Alfred Kubin

Alfred Kubin

pseudonym: -

birth data

date of birth: 1877

place of birth: Leitmeritz/Böhmen

death data

date of death: 1959

death: Wernstein/Inn


Alfred Kubin is considered one of the most important Austrian painters and graphic artists of the 20th century. He was both an illustrator of numerous works of world literature and author of the illustrated novel "The Other Side". He was a follower of the symbolism and the fantastic art of the 19th century as well as of the surrealism. In the early 20s he created partly folksy and partly fairy-tale like drawings, inspired by his stays at Böhmerwald (forest).

Sometimes Kubins gloomy symbolism does not exclude mockery, and his morbid hallucinations are colored sometimes with black humor.

At about the age of thirty and the pick of his artistic creativity, Alfred Kubin had largely overcome the difficult times in which he was at the mercy of his "night faces" to mental exhaustion. He managed to creatively process the threatening dream images not only in the novel "The Other Side," but also in a plethora of drawings with visions of grotesque fantasy. The great demand of the audience for the "demonic" scenes hit the nerve of that age tending to spiritualism. The masterly execution as well as the abstract style of his drawings earned him the recognition of the progressive Munich artists. Alfred Kubin belonged to the circle of Kandinskys friends, who left the Neue Künstlervereinigung in 1911 to join the "Blaue Reiter" the following year, on whose second exhibition he was represented as well as in the Almanac.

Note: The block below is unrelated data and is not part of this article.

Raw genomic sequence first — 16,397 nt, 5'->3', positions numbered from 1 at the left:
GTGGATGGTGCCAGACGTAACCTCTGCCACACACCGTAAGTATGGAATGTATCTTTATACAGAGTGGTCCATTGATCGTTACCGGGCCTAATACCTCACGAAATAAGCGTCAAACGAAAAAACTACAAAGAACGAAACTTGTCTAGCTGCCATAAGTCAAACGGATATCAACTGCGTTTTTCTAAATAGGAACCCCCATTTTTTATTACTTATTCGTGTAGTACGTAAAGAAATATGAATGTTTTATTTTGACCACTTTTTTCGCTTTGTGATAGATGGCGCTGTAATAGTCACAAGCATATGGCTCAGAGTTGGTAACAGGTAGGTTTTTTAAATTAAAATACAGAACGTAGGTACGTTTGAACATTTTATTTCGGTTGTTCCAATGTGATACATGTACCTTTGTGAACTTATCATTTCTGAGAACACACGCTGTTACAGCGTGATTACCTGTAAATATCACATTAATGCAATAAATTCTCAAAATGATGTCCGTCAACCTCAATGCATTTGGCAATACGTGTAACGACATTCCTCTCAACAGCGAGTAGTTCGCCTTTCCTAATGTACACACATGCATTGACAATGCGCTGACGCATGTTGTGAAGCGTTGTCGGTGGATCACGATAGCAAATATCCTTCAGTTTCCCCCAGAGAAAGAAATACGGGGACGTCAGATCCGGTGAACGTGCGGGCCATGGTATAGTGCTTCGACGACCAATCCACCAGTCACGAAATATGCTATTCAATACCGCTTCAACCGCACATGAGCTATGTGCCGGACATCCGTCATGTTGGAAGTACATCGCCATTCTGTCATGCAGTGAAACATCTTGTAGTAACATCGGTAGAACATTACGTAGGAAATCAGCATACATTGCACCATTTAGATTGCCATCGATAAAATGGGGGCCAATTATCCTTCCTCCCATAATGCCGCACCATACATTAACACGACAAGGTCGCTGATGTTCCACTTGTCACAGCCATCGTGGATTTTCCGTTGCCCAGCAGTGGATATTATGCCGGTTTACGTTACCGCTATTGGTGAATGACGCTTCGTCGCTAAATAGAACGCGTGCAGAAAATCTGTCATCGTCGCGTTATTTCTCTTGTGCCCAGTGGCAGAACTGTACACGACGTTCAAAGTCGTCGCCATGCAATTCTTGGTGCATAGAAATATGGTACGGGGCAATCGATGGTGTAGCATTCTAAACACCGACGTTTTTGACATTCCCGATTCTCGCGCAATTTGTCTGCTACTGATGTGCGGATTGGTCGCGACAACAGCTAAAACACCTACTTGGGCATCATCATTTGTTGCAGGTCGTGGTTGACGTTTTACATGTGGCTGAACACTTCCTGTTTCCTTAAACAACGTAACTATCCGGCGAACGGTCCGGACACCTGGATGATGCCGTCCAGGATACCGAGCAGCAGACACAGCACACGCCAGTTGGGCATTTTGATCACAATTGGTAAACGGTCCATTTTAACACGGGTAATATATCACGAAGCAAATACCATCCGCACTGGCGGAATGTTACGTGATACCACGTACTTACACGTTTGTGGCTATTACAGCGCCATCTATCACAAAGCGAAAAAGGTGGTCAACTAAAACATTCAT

Kubins drawings sprang from his encounter with his own fears of sexuality, illness, war and death, which he personalized in the form of prostitutes, witches, ghosts and the skeleton of the Grim Reaper. In many cases, therefore, the night sets the background, the time when man sees himself confronted with the terrifying counterworld of the irrational and repressed. However, for Kubin and many of his contemporaries such as Klinger, Redon, Munch, Ensor and de Chirico, the opening to the fantastic world and its creative potential showed them the way to surrealism.